Health Disparities and the Global Landscape of Lymphoma Care Today

The American Society of Clinical Oncology (ASCO) Annual Meeting brings together more than 30,000 oncology professionals each year to encourage discourse on leading research, state-of-the-art treatments, and ongoing controversies in the field. At this year’s Annual Meeting in Chicago, our own Dr. Adrienne Phillips was selected to present a review of the current health disparities in lymphoma care.

Adrienne Phillips

According to the National Institute on Minority Health and Health Disparities, health disparities are defined as “differences in incidence, prevalence, morbidity, mortality and burden of diseases and other adverse health conditions that exist among specific population groups.”

Dr. Phillips explained that health disparities may be due to a variety of factors, including race, gender, biology, and social and environmental differences such as socioeconomic status, health literacy, trust in the healthcare system, proximity to a healthcare facility, and access to and type of health insurance. For example, being uninsured or receiving government-assisted insurance increases patients’ risk of death by 1.5 times. Even patients’ place of residence may play a role, with treatment in rural, community-based settings being associated with inferior overall survival (OS) rates compared to treatment in urban, academic-based settings.

What Dr. Phillips and other physicians find most disconcerting about disparity in lymphoma care is that the disease is often amenable to effective therapy, but a significant segment of the population does not, or cannot, access appropriate care. For example, survival rates for some lymphomas skew lower for black people than for white people. Dr. Phillips conjectured that while African Americans tend to have poorer outcomes, the disparity is likely due to issues related to healthcare access and socioeconomic status.

According to an analysis of 701 people with diffuse large B-cell lymphoma (DLBCL) treated at two southern referral centers with a large black patient population (University of Alabama at Birmingham and Emory University in Atlanta), race did not influence outcomes. Black and white patients who received standard DLBCL chemotherapy drug combination rituximab, cyclophosphamide, doxorubicin hydrochloride, vincristine sulfate, and prednisone (R-CHOP) achieved similar OS rates (5y OS, 79% vs 70%).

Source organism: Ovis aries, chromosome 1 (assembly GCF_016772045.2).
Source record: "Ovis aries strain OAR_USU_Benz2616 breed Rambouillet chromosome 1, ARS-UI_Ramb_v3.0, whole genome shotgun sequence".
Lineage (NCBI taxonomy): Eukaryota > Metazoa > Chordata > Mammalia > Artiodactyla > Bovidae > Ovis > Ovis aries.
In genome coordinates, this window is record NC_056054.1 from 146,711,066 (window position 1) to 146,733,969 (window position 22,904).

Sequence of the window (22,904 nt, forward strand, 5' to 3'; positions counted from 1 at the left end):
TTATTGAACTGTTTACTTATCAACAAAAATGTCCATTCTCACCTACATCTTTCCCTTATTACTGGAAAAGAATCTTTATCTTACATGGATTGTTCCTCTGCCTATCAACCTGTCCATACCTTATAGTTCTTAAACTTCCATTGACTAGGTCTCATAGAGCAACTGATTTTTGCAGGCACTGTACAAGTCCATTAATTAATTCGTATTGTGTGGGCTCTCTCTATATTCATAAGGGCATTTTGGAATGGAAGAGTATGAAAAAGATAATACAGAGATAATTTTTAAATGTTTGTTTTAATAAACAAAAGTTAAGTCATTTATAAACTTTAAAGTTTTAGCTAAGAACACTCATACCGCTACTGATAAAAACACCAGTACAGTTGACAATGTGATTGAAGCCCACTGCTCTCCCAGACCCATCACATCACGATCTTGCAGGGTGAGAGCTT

Biological factors may also play a role in health disparities, and scientists are constantly working to better understand molecular factors in tumor development regardless of patient ethnicity.

In general, lymphoma is less common among African Americans and Asian Americans, but specific subtypes – like T-cell lymphoma in African Americans and natural killer T-cell (NKT) lymphoma in Asian Americans – are more common in these populations. Thus, Dr. Phillips highlighted a need for ethnic and racial diversity in clinical trial recruitment and in future studies of socioeconomic status and disease biology in order to better understand and improve outcomes for all patients.

New Clinical Trial: Efficacy of Autologous EBV-specific T cells for the Treatment of Patients with Aggressive Extranodal NK/T-cell Lymphoma

The Weill Cornell Lymphoma Program has recently opened a new clinical trial for men and women with extranodal NK/T-cell lymphoma. The study sponsor is Cell Medica, and the principal investigator at Weill Cornell is Dr. Jia Ruan. For more information about the study, please call Amelyn Rodgriguez, RN at (212) 746-1362 or e-mail Amelyn at

Key Eligibility

  • Men and women age 18 and older
  • Non-Hodgkin lymphoma called extranodal NK/T-cell lymphoma
  • Disease has not gone away with treatment, or has come back
  • Detailed eligibility reviewed when you contact the study team

Study Details

The purpose of this study is to find out more about the safety and effects of giving CMD-003 (EBV T-cells, an investigational new product) to treat participants with extranodal natural killer T-cell lymphoma (NK/T-cell lymphoma).

In this study the investigational EBV specific T-cell product is grown from the participant’s own blood.  Investigational means that it is being testing and has not been approved by Regulatory Agencies like the United States Food and Drug Administration (FDA).

Treatment Plans

There will be two phases in the study, the screening phase and the treatment phase. In the screening phase, the study doctor will need to take some of the participant’s blood and send it to a laboratory to manufacture the experimental autologous T-cell product. This manufacturing process will take about 35 days.

The treatment phase will consist of up to 5 CMD-003 T-cell doses given intravenously (into the veins) for about 10 minutes over 6 months. Participants will be seen by the study doctor at 8 regular study visits over a one year period. The study doctor will check how the cancer responds to the EBV T cell treatment with standard imaging. Some additional blood samples will be taken to check how the body is reacting to the drug.

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